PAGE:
COVID nasal spray

Another COVID-related innovation undergoing testing is a nasal spray designed to prevent COVID-19 infections.

"For the virus to enter the cell, it needs to undergo certain very specific chemical reactions," explained Rakesh Uppal, the chairman of Raphael Labs which is developing the spray.

"We've been able to find a way to manipulate that chemical reaction, and therefore stop the virus from entering, and it's fundamental to that virus," he said, adding that it appears effective no matter what strain of coronavirus it meets. incubator device for premature babies
The device gives premature babies the feeling of touch and attention from a

The device, developed at the Kunstuniversitat Linz university in Austria, helps premature babies have a sensory-rich bonding experience with their parents in situations when actual contact is not possible.

This could be due to their medical condition, hospital policy, or a pandemic or other issues. is a set of two wirelessly connected devices, one for the parent and the other a baby mattress inside the incubator.


Each device has sensors enabling collecting and sending data to the other, picking up touch, breast movement, vibration, heartbeat, body heat or smell. It means both parent and baby can experience indirect touch with the other.

Hands-free shoes

Hands-free shoes are growing in popularity, with more companies developing footwear that allows people with certain disabilities - or anyone who doesn’t have their hands free - to slip them on without any trouble.

In 2021, Nike launched its GO FlyEase trainer, which has a hinge enabling it to open and close, allowing the user to put them on without the use of their hands.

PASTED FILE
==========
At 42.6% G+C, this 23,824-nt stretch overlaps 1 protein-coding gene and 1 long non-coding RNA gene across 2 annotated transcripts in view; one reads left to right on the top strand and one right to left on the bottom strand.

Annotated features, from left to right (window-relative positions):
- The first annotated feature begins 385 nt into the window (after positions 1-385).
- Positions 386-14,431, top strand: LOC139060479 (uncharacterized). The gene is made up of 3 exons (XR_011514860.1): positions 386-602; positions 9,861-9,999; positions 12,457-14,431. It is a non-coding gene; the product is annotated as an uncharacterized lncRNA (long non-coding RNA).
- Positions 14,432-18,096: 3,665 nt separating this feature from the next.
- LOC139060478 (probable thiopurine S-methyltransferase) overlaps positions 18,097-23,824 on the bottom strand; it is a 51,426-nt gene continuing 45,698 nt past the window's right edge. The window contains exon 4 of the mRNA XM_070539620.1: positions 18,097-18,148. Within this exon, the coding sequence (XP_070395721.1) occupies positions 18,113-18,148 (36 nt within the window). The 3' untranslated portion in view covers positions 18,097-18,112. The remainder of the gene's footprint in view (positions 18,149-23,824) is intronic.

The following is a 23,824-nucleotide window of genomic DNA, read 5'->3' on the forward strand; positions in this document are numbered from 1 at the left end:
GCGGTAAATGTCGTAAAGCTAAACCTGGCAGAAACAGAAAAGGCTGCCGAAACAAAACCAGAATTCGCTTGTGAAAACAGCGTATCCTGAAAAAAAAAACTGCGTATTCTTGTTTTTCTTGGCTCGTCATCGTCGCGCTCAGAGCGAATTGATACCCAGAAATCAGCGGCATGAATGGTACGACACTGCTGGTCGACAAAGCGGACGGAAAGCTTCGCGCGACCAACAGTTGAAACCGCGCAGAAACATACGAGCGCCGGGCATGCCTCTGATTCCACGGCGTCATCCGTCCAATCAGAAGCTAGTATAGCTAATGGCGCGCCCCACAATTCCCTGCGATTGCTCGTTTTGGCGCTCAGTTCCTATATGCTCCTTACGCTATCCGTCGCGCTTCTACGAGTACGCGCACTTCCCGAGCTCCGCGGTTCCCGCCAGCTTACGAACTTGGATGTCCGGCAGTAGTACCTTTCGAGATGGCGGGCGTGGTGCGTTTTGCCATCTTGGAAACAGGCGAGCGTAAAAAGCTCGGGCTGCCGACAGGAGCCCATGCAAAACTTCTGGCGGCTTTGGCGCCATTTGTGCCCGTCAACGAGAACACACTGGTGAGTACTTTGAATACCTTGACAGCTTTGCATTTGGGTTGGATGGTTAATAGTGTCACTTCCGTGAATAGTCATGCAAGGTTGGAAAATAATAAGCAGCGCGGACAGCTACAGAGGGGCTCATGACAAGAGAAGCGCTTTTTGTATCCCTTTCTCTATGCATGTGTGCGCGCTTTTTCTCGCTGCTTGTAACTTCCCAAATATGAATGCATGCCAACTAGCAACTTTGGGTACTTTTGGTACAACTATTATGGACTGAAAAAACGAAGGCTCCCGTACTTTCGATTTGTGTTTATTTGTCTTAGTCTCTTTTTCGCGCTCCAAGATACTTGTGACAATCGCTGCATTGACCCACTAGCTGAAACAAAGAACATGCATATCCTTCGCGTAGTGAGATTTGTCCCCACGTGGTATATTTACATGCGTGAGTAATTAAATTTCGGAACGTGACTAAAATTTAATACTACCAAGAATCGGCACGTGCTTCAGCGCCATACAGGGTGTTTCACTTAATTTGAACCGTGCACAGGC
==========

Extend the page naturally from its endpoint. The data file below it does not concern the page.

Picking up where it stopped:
Wind-powered street lamps

With the challenge of meeting the goals of the Paris Climate Agreement, our societies need to find ways to reduce our emissions in all facets of life.

One bright idea that’s been developed this year is a wind-powered street lamp.


Papilio is a lamp post with an integrated wind turbine that makes renewable energy and only lights up when needed.

This cuts not only emissions, but also light pollution. It has been tested at numerous locations in Berlin, and its creator says it easily produces enough renewable energy to light up.

Selfie stick camera that fits in your pocket

The IQUI 360 degree cameravecnos

Travel may be disrupted for the foreseeable as the world deals with the Omicron COVID-19 variant, but for those that like taking selfies at home or abroad, the selfie stick had a modern update this year.

The IQUI offers 360-degree photos and videos with its four lenses, and a stand that lets you take pictures from all sorts of positions.

Three of the lenses shoot horizontally, and another points straight up, all on a thin 5.5 inch stick.


Mustang Micro guitar amp

The Fender Mustang MicroFender

One problem with playing the electric guitar is that in most cases a hefty amp is needed to be plugged in to create the required sound.

Now Fender has perhaps offered a way around lugging an amp to wherever you want to play, by producing one that could fit in a jacket pocket.

It simply plugs into the guitar, and with a pair of headphones you can jam away to 12 amp tones and 12 effects.